foreach (SPListItem pageItem in pagesListItems)
{

if (PublishingPage.IsPublishingPage(pageItem))
{
//call pin method
}
}
}

Get all site navigation links

In SharePoint we have two main navigations, the Global Navigation and the Quick Launch. For both we can use the SPNavigationNodeCollection to retrieve all navigation links.

Syntax:

SPNavigationNodeCollection globalNodes = web.Navigation.GlobalNodes;
foreach (SPNavigationNode node in globalNodes)
{
//call ping method
}
SPNavigationNodeCollection quickLaunchNodes = web.Navigation.QuickLaunch;
foreach (SPNavigationNode node in quickLaunchNodes)
{
//call ping method
}

Create a WSP SharePoint solution


Now that we gather all relevant page load information, we need a nice user interface to be use by site administrations. Here we will use an application page on the Site Settings page (settings.aspx).

Add a Link on Site Settings

To add a link on the Site Administration section in the Site Settings page, we can use this element manifests:

<?xml version="1.0" encoding="utf-8" ?>
<Elements xmlns="http://schemas.microsoft.com/sharepoint/">
<CustomAction
Id="UserInterfaceCustomActions.SiteSettings"
GroupId="SiteAdministration"
Location="Microsoft.SharePoint.SiteSettings"
Sequence="306"
Title="URL Ping Tool">
<UrlAction Url="_LAYOUTS/UrlPingTool.aspx"/>
</CustomAction>
</Elements>

Create the Application Page

After adding the link we need to create the actually application page (ASPX), in my previous article I describe how to do this. SharePoint Application Page with Custom Controls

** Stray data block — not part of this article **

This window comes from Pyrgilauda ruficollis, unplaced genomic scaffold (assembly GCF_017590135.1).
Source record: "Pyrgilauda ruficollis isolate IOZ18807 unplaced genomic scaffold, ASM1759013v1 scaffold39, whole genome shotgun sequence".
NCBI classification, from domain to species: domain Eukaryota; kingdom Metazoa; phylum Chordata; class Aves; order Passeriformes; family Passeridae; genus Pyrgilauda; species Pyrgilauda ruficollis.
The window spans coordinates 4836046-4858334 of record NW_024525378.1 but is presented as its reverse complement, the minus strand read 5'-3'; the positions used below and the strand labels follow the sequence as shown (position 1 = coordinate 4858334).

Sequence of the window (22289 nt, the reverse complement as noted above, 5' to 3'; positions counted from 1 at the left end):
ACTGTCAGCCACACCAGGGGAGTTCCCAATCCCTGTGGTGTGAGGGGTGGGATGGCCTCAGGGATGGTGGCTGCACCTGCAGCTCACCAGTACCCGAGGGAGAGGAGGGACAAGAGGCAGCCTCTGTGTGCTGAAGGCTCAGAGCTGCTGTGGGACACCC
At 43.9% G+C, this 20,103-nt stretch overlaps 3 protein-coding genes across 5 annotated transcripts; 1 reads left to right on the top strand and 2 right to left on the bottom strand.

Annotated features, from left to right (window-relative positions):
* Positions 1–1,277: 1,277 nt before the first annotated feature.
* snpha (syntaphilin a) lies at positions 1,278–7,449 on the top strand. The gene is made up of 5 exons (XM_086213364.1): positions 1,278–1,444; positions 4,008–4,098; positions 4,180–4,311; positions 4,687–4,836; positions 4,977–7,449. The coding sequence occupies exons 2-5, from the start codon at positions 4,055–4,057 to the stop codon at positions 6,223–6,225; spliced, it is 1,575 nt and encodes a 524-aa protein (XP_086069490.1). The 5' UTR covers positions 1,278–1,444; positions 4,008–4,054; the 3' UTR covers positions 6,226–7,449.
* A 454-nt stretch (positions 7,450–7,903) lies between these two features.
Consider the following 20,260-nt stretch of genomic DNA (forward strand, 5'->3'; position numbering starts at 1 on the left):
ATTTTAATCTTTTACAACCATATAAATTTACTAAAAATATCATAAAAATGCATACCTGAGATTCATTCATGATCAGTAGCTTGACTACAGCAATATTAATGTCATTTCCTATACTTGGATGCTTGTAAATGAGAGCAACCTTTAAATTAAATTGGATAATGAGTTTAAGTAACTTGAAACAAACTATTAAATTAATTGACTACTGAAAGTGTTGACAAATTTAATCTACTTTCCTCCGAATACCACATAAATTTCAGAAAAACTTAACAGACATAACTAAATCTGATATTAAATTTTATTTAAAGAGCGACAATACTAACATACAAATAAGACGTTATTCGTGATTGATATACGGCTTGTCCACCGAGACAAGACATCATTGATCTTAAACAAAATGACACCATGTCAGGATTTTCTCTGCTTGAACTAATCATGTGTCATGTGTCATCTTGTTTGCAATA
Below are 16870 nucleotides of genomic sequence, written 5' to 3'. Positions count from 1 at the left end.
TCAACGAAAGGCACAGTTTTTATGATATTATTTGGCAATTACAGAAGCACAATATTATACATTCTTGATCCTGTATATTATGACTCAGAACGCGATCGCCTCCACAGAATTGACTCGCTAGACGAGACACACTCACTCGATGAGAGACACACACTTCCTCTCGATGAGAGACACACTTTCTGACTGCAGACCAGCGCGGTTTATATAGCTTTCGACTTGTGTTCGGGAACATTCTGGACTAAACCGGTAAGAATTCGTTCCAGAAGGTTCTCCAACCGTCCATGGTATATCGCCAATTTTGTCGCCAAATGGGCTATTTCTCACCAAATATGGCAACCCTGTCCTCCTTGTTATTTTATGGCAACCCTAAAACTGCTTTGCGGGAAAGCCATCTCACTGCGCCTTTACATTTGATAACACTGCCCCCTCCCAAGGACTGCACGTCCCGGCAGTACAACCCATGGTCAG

Deploy


To deploy the application page on all SharePoint sites, we can create a Farm feature that installs this page on the site settings:

<Feature Id="{GUID}"
Title="Url Ping Tool"
Description="The Url Ping Tool is a farm feature in SharePoint that provide additional performance and tracing information that can be used to troubleshoot issues with page rendering time. "
Version="12.0.0.0"
Hidden="FALSE"
Scope="Farm"
DefaultResourceFile="core"
xmlns="http://schemas.microsoft.com/sharepoint/">
<ElementManifests>
<!-- reference to the element manifests -->
<ElementManifest Location="elements.xml"/> </ElementManifests>
</Feature>

Summary


Large lists, custom web parts or any custom solution can have performance impact on your site. In order to capture page load information, we develop a custom tool to troubleshoot rendering performance issues.

Download


The complete solution (WSP) can be downloaded on CodePlex: http://upt.codeplex.com/
You can also browse the source code here

By Alon Havivi   Popularity  (5564 Views)
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Biography - Alon Havivi

Alon Havivi is a Microsoft Certified Technology Specialist, working as SharePoint Consultant / Developer at e-office. Specialized in SharePoint 2007/2010 and SharePoint Online (Office 365). With more than 10 years of experience in analysis, design and development complex Internet and Intranet portals using the latest Microsoft tools and practices, such as C# .NET 4.0, Silverlight and Windows Azure platform. Besides professional work, I write articles/blog and publish open source projects on CodePlex